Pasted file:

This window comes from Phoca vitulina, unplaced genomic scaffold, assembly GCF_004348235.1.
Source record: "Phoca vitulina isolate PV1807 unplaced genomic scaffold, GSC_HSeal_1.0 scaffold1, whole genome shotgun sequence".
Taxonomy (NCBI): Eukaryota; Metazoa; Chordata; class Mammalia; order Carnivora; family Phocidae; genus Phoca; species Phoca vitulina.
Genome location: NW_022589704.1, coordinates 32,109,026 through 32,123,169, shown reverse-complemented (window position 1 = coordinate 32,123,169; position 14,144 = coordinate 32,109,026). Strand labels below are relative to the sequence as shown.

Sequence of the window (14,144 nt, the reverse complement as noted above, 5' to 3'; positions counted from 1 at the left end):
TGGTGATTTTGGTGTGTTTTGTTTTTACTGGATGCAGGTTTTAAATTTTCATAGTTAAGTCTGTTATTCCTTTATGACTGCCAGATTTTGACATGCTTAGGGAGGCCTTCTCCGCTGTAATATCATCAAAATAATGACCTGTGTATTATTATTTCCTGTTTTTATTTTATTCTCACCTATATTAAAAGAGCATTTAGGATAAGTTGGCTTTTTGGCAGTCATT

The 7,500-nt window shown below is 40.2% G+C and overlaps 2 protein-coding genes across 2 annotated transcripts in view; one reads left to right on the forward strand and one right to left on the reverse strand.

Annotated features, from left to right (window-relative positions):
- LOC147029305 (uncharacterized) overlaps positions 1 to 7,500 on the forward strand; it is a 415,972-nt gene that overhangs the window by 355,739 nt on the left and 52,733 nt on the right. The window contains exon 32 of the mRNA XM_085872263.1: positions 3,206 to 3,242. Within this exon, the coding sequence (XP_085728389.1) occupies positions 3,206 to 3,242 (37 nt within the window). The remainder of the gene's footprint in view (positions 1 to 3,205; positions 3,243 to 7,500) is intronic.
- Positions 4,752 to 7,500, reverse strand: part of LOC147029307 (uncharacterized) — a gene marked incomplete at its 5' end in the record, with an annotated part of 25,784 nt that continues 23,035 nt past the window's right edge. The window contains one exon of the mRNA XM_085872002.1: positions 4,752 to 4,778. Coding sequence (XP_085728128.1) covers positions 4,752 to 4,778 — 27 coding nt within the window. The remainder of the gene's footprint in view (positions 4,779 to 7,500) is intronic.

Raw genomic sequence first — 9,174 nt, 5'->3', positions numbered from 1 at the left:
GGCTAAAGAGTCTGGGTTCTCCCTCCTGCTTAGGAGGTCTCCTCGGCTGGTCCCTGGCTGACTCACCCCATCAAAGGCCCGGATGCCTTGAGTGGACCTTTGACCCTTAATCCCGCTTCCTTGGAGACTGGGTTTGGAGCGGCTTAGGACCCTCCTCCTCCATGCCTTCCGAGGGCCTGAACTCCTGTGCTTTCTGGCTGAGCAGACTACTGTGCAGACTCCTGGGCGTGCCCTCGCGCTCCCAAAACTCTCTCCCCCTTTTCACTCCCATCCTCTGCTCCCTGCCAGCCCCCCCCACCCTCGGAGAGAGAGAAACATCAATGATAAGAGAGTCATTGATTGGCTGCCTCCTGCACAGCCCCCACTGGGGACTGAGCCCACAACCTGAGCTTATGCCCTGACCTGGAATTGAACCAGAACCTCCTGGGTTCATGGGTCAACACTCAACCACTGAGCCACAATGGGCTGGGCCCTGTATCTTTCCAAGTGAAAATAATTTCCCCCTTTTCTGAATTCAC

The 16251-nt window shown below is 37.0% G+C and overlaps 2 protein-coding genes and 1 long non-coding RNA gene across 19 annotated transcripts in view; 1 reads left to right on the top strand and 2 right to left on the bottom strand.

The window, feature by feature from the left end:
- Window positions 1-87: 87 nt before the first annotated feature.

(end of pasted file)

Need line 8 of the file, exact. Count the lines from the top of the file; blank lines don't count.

Annotated features, from left to right (window-relative positions):